Published on July 1st, 2017 | by Subhash Nair0
Meet Malaysia’s Fully-Electric Proton Wira
Dr. Chew Kuew Wai is an Associate Professor at University Tunku Abdul Rahman. He may not look like Elon Musk, but this guy and his team of students from the University’s Faculty of Engineering & Science built an all-electric car.
It may not look like much, but what you’re looking at is a car that can take you 80 kilometres on a full charge. That may not sound impressive, but when you consider just how little money they had to build the car, it’s pretty remarkable.
Most of the components pertaining to the electric powertrain came from the U.S. The 144VDC motor swallowed a substantial chunk of the sub-RM100,000 budget. This was further compounded by high shipping costs.
One major compromise Dr. Chew’s team had to make was with the batteries. Instead of using Lithium batteries, which would have an increased capacity and lighter weight, the team had to use cheaper rechargeable lead-acid batteries. There may look like similar to car batteries, but they are fundamentally different as these are designed to be able to discharge themselves to a lower level and more frequently without much deterioration.
That being said, they really aren’t great for this use case. They’re not as efficient as Lithium-ion batteries in terms of volume-to-capacity and weight-to-capacity.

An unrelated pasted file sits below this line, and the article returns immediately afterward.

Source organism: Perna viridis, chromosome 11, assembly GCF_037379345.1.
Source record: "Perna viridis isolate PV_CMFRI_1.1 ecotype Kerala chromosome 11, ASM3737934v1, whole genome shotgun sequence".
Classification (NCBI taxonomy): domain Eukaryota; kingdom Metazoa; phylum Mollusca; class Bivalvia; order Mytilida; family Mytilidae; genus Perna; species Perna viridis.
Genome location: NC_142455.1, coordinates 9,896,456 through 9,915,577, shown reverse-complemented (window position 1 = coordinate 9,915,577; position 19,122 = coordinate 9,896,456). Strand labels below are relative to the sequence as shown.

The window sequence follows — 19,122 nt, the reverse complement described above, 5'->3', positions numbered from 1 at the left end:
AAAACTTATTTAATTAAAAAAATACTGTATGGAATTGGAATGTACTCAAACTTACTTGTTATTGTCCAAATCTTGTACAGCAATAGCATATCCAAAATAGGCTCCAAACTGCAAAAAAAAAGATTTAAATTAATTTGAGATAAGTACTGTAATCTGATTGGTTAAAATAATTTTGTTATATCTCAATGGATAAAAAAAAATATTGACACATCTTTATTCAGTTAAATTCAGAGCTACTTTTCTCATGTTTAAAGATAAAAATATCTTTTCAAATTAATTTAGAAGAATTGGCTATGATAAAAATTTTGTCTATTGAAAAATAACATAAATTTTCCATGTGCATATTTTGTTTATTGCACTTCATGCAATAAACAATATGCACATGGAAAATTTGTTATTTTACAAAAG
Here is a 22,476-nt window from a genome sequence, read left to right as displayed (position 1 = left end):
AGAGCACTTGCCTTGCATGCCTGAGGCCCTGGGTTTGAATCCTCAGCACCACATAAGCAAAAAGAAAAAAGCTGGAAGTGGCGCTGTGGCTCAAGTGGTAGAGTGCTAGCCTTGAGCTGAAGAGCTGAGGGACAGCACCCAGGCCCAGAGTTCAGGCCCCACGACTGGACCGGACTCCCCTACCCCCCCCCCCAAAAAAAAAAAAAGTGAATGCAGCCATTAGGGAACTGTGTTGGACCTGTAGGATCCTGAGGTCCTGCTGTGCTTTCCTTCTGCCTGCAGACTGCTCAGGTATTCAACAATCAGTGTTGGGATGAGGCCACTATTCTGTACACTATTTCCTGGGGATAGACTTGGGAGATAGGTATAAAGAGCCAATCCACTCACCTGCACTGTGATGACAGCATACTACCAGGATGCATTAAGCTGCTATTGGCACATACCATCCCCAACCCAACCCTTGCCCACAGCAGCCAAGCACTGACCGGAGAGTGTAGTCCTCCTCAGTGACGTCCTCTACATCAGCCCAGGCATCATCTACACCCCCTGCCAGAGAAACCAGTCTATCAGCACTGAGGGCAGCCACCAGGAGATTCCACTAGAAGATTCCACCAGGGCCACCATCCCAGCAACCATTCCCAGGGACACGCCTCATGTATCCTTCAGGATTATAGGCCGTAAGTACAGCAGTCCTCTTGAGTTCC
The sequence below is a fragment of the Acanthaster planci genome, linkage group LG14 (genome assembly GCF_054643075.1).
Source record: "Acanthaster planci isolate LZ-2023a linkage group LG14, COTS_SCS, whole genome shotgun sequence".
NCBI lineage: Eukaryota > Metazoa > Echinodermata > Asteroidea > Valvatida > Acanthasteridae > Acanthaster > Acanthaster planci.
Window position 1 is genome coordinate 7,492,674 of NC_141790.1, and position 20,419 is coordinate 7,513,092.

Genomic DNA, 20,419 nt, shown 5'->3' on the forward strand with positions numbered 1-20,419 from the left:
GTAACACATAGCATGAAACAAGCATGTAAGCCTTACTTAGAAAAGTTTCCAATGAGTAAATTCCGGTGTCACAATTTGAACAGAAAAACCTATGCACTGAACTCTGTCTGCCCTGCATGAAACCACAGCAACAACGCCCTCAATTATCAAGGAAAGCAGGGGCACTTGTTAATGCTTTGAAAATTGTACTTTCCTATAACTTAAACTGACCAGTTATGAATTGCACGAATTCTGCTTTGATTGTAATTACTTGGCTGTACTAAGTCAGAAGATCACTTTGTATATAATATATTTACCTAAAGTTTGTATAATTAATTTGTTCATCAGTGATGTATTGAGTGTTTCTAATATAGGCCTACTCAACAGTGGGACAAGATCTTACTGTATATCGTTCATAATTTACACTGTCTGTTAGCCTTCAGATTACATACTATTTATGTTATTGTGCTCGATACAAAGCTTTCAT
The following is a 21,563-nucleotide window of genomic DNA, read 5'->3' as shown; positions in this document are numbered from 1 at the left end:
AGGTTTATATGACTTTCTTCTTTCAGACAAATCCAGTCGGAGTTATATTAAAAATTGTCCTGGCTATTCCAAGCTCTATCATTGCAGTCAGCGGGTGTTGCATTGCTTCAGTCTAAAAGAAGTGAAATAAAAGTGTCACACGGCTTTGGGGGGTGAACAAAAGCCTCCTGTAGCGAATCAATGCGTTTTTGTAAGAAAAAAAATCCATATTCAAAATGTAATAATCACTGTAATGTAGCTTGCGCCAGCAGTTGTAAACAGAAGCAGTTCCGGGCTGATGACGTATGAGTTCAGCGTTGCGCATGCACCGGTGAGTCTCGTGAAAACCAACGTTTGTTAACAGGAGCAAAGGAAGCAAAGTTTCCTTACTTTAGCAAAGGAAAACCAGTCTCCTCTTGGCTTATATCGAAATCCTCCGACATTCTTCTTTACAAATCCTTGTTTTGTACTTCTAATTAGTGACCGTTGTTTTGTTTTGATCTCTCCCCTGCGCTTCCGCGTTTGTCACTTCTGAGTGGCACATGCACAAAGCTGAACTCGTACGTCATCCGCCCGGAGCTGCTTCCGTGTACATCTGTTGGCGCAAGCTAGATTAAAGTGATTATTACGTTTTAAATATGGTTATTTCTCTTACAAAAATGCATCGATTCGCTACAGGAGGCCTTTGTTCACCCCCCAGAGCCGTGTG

In this Wira’s case, 12 lead-acid batteries were strung together. Most were kept in the boot, but some had to be placed in the rear passenger compartment, making the rear seats useless to occupants. And despite removing the exhaust system, the fuel tank and the engine the car weighs 400kg more than it did originally. More expensive batteries would have brought that weight down significantly.
The project began sometime in 2012 and took about 2 years to finalise. We visited the car a few days ago and it’s still road worthy, but the batteries have lost some of their initial capacity as expected. The motor is still incredibly smooth and high-revving but the car was boxed in the car park so driving it was out of the question.
Dr. Chew’s electric Wira was put together in a local workshop with many minor optimisations and safety mechanisms hidden from sight. No, this wasn’t some ham-fisted operation. Many Final Year Projects were incorporated into the car to make it as usable as possible. In fact, Dr. Chew has on multiple occasions driven the car from home. The Wira retains its 5-speed manual gearbox and the electric motor idles when the car isn’t moving. This is to keep the accessories running.
UTAR’s electric Wira demonstrates that building an electric car, or at least converting an existing vehicle to use an electric powertrain is feasible. The fact that this was done on Malaysian soil for under RM100,000 using homegrown talent is very encouraging too. That being said, many highly motivated, highly skilled students worked on the project, so labour costs were not accounted for.